Fencerows: Curse or Cure?

Fences are common throughout turkey country, and they can halt a hunt quickly, but you can also use them to your advantage.

Most hunters have tangled with fences at one time or another with negative results. Seeing a bird hung up at a fence line is part of life. These three fences often give us the most trouble:

  1. Modern five-wire- It’s built to serve as a barrier for livestock, but turkeys are often reluctant to fly over it.
  2. Split-rail fences- Depending on how they’re built they can allow birds to pass through or might, again, present a barrier.
  3. Vegetated fencerows- Are a series of trees, bushes or scrub between fields.

Each type of fencerow can impede a hunt, but if you use them correctly, they make be a cure, not a curse.

Most vegetated fencerows have crossings. These can play into your favor if you approach them correctly. When you confirm a crossing via tracks or sightings, scout the area to find the best spot to hunt. Avoid setting up in the open or in the sun. If the fence butts up to woods and the crossing is in range, that’s the place to go, especially if there is shade nearby. Add some cover for extra security.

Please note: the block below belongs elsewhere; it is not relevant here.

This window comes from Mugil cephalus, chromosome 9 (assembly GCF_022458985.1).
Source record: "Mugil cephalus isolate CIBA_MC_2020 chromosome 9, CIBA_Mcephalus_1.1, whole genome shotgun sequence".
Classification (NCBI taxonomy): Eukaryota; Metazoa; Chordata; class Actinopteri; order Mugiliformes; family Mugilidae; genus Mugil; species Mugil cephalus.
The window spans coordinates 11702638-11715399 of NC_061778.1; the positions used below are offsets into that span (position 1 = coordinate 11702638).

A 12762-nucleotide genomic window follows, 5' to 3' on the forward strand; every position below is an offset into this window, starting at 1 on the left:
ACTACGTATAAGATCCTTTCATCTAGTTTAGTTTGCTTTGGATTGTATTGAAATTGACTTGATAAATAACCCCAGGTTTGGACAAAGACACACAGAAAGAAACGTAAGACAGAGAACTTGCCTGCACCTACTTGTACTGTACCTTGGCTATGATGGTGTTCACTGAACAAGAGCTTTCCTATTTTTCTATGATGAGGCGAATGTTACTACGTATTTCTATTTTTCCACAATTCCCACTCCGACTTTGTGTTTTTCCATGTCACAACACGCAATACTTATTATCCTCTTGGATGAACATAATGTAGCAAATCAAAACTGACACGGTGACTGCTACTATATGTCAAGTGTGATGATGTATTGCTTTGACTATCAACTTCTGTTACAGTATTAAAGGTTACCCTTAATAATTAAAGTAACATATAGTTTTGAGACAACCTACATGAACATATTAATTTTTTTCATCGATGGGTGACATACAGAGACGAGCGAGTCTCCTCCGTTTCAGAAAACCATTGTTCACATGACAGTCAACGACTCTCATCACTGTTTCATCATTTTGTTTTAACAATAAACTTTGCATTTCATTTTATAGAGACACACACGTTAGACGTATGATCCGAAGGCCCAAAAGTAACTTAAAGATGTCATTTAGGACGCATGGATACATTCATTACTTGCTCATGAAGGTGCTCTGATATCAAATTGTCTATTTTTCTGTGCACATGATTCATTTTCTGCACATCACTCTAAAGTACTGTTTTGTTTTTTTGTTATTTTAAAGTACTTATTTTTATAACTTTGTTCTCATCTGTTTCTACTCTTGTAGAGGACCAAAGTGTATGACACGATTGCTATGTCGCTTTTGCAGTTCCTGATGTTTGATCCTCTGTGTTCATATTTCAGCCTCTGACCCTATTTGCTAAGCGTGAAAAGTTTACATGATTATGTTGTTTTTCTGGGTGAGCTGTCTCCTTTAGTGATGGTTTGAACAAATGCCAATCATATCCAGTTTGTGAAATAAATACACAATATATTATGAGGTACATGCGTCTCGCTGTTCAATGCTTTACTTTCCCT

Pros to Fencerows:

When fields narrow and fencerows are impenetrable to birds, that works as a turkey funnel. Fencerows can also provide cover to hunt otherwise open fields and provide alternative cover next to a woodlot.

Here’s how to turn these potential barriers into a positive experience for future hunts:

  • Conduct on-the-ground scouting in the area to see how birds are moving
  • Determine what cover is available and how you can use it to your advantage
  • Check for breaks in fencerows that serve as natural crossings
  • Make sure your area allows for good shooting lanes
  • If desired, set up your blind before the season so birds become accustomed to it. Cut brush and place it in front of the blind to break up the outline.
  • Try hunting fencerows later in the day, where allowed

Try using Google Maps or Google Earth to see if there are other restrictions to bird movements and how those might affect the hunt.

Take advantage of fencerows on your next outing. They may just be the cure you're looking for. 

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